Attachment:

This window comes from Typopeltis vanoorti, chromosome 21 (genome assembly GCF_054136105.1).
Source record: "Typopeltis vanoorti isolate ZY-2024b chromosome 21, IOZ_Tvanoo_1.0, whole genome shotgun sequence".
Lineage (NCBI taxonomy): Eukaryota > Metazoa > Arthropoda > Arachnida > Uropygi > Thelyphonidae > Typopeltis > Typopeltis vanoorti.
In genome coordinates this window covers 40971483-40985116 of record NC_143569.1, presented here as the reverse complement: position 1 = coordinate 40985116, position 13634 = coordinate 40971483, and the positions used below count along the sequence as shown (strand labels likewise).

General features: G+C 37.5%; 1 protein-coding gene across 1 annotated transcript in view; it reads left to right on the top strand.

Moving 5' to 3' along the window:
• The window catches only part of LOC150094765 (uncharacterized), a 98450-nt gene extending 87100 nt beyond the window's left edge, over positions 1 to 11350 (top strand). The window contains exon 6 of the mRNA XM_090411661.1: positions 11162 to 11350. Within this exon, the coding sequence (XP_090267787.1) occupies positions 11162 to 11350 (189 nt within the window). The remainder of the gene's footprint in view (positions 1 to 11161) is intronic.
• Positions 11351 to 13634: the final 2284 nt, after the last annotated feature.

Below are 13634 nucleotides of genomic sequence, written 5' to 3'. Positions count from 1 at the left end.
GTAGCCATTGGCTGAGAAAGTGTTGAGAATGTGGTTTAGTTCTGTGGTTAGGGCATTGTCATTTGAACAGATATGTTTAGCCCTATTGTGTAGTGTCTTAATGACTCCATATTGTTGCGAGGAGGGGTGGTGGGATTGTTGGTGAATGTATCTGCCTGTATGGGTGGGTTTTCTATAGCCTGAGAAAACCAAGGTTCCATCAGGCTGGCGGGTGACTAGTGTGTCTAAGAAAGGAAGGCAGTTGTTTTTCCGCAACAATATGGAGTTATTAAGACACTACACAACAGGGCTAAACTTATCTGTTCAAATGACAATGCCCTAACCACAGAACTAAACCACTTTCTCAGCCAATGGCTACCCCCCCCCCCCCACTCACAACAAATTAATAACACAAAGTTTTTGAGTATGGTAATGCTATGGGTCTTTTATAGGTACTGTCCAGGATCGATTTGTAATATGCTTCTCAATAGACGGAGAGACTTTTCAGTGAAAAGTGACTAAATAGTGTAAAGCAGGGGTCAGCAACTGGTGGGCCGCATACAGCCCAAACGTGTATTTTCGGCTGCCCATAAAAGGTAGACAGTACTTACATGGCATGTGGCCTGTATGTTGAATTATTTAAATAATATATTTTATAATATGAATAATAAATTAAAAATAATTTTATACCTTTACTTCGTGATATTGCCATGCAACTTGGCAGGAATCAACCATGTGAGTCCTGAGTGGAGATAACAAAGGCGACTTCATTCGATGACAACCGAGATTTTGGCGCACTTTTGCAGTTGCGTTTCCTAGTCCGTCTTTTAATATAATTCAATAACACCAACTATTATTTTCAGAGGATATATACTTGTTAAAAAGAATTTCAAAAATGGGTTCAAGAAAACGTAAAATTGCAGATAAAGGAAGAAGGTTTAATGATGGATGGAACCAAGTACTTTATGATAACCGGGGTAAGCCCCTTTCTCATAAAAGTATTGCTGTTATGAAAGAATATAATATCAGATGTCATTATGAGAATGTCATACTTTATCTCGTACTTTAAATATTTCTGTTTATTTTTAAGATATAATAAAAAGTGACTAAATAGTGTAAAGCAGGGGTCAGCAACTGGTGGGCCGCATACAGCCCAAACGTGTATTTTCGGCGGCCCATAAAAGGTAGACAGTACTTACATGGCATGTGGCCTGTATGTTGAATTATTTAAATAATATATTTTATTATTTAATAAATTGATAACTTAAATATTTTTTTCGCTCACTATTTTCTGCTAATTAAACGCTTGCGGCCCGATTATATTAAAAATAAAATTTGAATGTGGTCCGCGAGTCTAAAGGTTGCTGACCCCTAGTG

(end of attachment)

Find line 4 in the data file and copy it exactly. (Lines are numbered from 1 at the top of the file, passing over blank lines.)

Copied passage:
In genome coordinates this window covers 40971483-40985116 of record NC_143569.1, presented here as the reverse complement: position 1 = coordinate 40985116, position 13634 = coordinate 40971483, and the positions used below count along the sequence as shown (strand labels likewise).